If I were to vote on Dylan’s behalf, I asked myself, would I cast his vote the same way as my own? Our interests are shared, after all; an inclusive society which protects the vulnerable and prioritises health and social care. Surely this would mean two identical votes: ‘one person, two votes’? Or would it? What Dylan needs above all is effective local representation: a confident MP who knows the system, has leverage and can advocate for him. We live in Sheffield Hallam, Nick Clegg’s constituency. Although Clegg’s role as Deputy Prime Minister could have reduced his effectiveness as a constituency MP, that has not been my experience in relation to Dylan. Actually, Clegg was rather good when I asked for his help with a funding problem. Of course I cannot be sure that the swift resolution was due to Clegg’s intervention – maybe it was coincidence – but other parents of autistic children and adults in my constituency have reported similar experiences. I have never voted Liberal Democrat myself but if I were to vote on Dylan’s behalf I might. It is thus possible I would argue, when acting on behalf of someone else, to be ‘two people, two votes’.
Two People, One Vote
Frustrated by Dylan’s situation, on the run up to today’s election I tried a different approach. I have Power of Attorney for Dylan: were there special arrangements for those with such authority, I asked? As it turns out, there are, though this proved to be no solution either; as with vote by proxy, the person for whom you hold Power of Attorney has to authorise you to vote for them.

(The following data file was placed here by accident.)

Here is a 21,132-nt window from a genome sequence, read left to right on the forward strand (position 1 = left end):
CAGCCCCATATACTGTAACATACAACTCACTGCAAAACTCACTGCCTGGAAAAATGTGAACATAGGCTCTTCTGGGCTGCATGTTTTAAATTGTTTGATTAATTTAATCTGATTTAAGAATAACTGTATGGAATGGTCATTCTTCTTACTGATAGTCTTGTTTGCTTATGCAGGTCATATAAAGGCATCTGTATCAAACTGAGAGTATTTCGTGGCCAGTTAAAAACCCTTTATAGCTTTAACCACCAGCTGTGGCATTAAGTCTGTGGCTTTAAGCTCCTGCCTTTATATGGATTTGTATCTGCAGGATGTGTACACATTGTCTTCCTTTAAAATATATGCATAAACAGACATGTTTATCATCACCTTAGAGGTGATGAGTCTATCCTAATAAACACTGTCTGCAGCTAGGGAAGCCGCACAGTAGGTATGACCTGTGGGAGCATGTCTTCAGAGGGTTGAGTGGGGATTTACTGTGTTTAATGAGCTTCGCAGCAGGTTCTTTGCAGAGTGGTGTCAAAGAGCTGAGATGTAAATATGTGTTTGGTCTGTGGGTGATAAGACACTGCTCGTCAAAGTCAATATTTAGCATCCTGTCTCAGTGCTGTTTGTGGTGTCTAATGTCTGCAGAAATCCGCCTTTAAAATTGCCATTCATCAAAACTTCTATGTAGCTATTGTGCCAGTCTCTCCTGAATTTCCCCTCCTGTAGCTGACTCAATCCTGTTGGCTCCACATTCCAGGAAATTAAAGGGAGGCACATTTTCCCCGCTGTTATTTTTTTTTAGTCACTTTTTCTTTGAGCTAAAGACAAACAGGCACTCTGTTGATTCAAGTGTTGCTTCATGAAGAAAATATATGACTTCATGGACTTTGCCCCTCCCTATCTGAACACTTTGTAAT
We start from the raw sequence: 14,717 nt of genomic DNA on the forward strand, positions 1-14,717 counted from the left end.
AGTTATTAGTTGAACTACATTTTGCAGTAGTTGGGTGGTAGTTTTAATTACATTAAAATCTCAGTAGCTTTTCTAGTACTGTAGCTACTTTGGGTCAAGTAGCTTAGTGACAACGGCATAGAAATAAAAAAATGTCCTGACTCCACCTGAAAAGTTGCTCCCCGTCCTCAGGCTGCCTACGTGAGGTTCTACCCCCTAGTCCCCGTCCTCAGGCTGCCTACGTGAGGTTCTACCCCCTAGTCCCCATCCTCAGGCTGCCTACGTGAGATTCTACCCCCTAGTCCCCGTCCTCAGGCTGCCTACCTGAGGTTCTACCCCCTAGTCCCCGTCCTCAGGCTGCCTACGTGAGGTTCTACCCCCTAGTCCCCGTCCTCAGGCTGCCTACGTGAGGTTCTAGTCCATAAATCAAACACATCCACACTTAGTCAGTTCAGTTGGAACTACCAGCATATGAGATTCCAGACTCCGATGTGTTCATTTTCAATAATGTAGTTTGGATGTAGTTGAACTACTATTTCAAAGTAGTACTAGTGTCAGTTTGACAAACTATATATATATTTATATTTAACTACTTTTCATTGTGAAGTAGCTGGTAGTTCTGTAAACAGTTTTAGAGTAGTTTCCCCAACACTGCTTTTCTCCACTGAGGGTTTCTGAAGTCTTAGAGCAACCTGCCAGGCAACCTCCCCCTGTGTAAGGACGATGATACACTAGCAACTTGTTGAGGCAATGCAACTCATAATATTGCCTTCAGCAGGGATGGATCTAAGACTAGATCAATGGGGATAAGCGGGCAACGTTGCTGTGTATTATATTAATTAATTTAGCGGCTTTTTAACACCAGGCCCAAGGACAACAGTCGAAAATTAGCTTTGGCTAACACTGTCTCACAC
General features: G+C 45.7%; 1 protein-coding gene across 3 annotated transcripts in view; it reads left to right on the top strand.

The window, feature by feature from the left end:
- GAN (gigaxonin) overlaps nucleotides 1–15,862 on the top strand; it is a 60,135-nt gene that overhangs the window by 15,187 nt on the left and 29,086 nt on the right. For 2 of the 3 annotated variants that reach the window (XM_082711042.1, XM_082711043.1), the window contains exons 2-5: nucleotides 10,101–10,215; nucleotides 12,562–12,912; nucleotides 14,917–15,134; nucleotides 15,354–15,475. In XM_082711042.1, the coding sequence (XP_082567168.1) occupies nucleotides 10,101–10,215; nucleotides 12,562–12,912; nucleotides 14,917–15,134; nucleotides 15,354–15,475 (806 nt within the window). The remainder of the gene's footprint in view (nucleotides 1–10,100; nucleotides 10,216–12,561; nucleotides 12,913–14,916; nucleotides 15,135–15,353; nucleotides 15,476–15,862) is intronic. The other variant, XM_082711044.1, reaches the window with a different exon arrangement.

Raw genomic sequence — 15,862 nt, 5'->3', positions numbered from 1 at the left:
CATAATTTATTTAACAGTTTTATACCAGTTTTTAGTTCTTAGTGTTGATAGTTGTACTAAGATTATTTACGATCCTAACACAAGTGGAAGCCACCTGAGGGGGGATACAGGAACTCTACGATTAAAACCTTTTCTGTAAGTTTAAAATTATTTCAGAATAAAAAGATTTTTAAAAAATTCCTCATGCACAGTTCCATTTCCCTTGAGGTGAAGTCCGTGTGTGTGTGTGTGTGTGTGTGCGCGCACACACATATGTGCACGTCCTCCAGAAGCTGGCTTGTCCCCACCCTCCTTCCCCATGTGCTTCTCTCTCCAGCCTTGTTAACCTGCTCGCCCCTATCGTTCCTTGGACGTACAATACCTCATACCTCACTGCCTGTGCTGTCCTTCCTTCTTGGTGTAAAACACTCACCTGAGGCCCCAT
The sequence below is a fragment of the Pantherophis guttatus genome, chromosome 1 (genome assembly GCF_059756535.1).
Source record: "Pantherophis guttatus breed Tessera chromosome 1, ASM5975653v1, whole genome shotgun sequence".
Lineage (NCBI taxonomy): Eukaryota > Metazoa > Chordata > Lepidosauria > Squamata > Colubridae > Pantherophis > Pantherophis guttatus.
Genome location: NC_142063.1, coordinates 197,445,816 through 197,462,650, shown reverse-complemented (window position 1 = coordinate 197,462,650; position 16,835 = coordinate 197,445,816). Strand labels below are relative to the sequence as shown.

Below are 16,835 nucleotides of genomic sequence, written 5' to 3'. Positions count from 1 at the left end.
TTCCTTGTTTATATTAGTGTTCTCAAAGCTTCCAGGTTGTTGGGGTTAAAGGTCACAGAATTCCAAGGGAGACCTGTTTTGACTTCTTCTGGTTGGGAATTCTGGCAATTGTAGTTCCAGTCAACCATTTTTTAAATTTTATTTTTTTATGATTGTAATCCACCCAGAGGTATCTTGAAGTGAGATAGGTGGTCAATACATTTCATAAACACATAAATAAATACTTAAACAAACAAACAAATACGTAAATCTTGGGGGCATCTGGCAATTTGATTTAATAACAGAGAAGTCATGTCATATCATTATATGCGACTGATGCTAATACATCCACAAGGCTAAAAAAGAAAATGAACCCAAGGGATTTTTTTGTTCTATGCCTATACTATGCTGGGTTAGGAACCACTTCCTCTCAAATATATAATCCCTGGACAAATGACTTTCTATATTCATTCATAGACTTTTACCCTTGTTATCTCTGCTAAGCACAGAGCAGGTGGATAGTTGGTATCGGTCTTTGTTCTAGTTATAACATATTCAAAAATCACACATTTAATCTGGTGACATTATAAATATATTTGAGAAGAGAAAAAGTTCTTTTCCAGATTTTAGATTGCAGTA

Today, therefore, Dylan and I are still ‘two people, one vote’. I assume that other adults whose learning disabilities mean they are not able to appoint a proxy are in a similar position. In addition, adults with learning disabilities who could vote with appropriate support may be unable to access this. Effectively, this disenfranchises adults with learning disabilities.
An entitlement to vote is not sufficient; it must be possible to exercise this right to vote. The nature of Dylan’s disability means that he requires someone to act in his best interests. While a vote on his behalf could be seen to threaten the principle of ‘one person one vote’ this does not, as I have argued here, have to be the case. It should be possible for the interests of adults with severe learning disabilities to be represented within a democratic system. A simple form, for example, could require those casting a vote on behalf of someone for whom they have Power of Attorney to include a brief rationale. Those of us who support adults with learning disabilities are quite used to justifying the decisions we make on their behalf; explaining a vote would not be excessive burden.
Alternatively, the government could just trust us.
Every Vote Counts provide information and support to people with learning disabilities and their carers.
The composite images of the three main party leaders are from The Independent and the image of Nick Clegg is via bbc.co.uk